Read the full report here.

2016 Supplier Diversity Report Card: California’s Public Utilities

California’s utility and telecommunications companies spent $5.7 billion on contracts with minority-owned businesses (MBEs) in 2015, but this generally strong performance was distinctly uneven. Comcast, for example, did less than 10 percent of its contracting with minority-owned businesses, earning a D- for minority contracting.

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Company-Specific Report Cards
Energy

Cable and Telephone

Wireless

Water

*For information on how grades were assigned, please read page 11 on the full report.

Diversity Flatlines at Financial Agencies: 2015 Offices of Minority and Women Inclusion Issue Brief

Section 342 of the 2010 Dodd-Frank Act created Offices of Minority and Women Inclusion (OMWIs) in the nation’s top financial regulatory agencies, hoping to ensure that these agencies better represent and connect diversity to beneficial policy outcomes for communities of color. Greenlining analyzed the latest data from the agencies to evaluate their progress on racial/ethnic workforce and vendor diversity from 2013-2015.

To read the issue brief, click here.

Government that Looks Like America: Diversity in the Federal Financial Agencies

Despite a congressional mandate to pay more attention to diversity within federal financial regulatory agencies, Greenlining found that these agencies generally lack diversity at executive and upper management levels and often lack the systems needed to track progress.

Greenlining examined 2014 data from eight agencies that oversee banking and financial businesses. Key findings include:

  • On average, the eight agencies that submitted data employed 33.52 percent people of color, consistent with the U.S. civilian and financial sector labor forces. Some agencies improved their overall diversity since Greenlining’s last analysis in 2011.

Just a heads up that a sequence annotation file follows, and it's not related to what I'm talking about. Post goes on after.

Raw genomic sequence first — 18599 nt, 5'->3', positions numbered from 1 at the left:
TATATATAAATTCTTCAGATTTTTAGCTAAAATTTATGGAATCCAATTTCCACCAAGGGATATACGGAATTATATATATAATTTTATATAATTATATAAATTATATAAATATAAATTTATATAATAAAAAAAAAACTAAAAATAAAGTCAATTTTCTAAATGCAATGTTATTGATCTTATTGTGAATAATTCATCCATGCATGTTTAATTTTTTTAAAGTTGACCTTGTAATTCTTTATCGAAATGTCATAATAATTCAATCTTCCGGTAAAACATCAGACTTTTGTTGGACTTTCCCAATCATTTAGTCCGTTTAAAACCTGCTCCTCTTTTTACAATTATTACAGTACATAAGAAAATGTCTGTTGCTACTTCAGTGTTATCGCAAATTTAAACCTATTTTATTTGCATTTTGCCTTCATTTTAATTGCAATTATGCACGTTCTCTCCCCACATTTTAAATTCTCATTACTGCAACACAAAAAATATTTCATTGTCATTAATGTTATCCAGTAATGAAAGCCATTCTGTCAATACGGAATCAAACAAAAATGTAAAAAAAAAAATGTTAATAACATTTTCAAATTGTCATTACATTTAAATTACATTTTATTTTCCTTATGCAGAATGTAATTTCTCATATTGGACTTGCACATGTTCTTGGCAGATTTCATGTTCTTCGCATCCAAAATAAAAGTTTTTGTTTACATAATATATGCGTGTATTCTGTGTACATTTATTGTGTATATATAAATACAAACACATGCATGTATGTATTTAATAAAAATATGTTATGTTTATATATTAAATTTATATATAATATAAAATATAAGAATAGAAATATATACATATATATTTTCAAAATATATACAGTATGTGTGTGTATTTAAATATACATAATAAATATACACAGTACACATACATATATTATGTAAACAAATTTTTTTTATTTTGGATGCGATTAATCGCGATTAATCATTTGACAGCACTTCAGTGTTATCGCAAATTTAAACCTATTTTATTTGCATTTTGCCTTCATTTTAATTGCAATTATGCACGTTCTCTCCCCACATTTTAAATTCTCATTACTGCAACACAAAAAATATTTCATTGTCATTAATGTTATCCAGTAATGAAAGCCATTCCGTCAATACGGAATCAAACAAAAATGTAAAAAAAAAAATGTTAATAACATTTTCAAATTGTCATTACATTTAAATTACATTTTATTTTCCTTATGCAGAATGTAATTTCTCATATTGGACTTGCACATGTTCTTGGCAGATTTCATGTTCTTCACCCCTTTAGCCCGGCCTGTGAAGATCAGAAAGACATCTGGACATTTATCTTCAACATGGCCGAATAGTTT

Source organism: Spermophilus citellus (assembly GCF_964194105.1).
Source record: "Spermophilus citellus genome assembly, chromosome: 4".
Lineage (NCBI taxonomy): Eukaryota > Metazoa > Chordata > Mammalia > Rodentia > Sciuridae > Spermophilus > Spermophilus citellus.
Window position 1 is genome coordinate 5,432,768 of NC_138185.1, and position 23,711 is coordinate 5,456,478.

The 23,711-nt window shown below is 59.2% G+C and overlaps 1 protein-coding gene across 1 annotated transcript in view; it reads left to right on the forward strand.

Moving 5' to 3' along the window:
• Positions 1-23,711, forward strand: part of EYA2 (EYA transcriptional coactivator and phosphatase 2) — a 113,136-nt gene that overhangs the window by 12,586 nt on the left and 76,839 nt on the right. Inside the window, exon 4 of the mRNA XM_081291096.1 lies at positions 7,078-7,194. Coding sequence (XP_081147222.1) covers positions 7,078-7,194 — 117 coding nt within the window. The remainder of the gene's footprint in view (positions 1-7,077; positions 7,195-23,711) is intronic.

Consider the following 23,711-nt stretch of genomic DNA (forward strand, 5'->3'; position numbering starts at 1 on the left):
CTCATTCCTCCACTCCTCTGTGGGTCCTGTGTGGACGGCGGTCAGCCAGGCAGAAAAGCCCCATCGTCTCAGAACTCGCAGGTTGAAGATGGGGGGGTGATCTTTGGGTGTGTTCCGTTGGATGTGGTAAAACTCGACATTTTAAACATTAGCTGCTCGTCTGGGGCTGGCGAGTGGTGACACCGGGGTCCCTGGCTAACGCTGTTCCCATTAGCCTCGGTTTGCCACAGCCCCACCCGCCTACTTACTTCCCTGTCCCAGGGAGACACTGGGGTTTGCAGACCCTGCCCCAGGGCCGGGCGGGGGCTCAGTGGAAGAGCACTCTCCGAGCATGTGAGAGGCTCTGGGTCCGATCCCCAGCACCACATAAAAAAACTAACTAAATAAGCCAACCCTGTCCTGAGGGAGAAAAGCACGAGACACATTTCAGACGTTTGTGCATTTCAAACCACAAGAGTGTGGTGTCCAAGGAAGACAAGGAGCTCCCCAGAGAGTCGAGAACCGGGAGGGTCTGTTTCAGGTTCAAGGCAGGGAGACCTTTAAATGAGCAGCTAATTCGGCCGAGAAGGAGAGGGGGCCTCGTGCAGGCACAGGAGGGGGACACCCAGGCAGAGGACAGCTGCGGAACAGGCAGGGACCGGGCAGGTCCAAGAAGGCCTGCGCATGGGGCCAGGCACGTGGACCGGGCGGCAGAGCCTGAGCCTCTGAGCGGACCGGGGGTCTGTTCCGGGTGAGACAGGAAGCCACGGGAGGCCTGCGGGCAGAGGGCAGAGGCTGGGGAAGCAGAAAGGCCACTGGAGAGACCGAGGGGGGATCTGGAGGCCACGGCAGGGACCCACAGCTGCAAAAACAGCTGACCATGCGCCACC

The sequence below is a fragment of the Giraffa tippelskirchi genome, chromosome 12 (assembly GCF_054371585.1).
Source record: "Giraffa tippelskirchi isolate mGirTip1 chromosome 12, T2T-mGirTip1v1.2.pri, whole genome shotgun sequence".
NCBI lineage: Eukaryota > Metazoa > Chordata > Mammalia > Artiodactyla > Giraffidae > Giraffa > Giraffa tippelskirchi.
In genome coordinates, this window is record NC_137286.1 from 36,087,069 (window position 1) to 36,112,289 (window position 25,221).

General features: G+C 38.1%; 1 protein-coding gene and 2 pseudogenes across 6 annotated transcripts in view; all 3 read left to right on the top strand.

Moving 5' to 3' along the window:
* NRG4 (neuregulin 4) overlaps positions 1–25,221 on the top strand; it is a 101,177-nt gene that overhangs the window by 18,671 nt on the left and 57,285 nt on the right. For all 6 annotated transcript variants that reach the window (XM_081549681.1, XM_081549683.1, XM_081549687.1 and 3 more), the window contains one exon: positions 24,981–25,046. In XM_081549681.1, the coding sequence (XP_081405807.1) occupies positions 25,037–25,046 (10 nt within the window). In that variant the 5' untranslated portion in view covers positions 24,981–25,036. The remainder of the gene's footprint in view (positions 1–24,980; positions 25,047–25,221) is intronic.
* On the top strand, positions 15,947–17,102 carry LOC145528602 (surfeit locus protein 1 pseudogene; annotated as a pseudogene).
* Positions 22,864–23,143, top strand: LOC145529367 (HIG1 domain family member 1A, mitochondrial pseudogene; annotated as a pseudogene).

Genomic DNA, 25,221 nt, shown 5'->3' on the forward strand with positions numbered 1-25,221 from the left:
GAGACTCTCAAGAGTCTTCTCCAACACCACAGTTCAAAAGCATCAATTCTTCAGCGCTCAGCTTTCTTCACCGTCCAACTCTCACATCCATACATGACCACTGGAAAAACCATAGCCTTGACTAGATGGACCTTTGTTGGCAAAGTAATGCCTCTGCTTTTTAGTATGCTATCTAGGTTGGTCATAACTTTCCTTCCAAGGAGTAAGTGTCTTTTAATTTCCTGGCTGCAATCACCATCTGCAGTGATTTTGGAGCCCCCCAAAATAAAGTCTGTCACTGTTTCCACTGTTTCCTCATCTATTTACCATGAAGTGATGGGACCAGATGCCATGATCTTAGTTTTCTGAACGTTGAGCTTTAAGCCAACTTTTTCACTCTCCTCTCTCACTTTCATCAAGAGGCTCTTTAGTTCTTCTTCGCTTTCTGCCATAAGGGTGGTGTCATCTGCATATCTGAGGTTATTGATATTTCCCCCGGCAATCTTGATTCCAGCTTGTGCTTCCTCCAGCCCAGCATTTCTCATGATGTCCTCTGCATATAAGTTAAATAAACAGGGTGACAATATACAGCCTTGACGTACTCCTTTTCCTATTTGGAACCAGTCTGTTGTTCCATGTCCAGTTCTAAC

• Upper level management in the agencies, however, showed much less diversity, with people of color making up only 17.76 of executive management.
  • People of color were also severely underrepresented in jobs deemed “mission critical,” such as attorneys and economists. Latinos were most severely underrepresented, making up just 3.49 percent of the mission critical workforce.
  • Contracting with minority-owned vendors by the agencies varied dramatically from agency to agency, from just 2.6 percent of total contracts up to 36 percent, with an average of 17.61 percent.
  • To make progress, the agencies need to focus consciously on diversity with strategic plans, analysis of barriers to diverse hiring, and better data – particularly on the diversity of contractors.

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Ensuring Health and Justice: Undocumented Boys and Men of Color

Undocumented boys and men of color live in fear every day, with discrimination and worries about deportation often dominating their interactions with the health care system. Greenlining conducted in-depth interviews with undocumented youth and young adults across California in order to go beyond statistics and illuminate the lives of young men who often serve as pillars of their families while enduring daily struggles. In addition to documenting the human stories of these young immigrants, the report makes concrete recommendations to policymakers.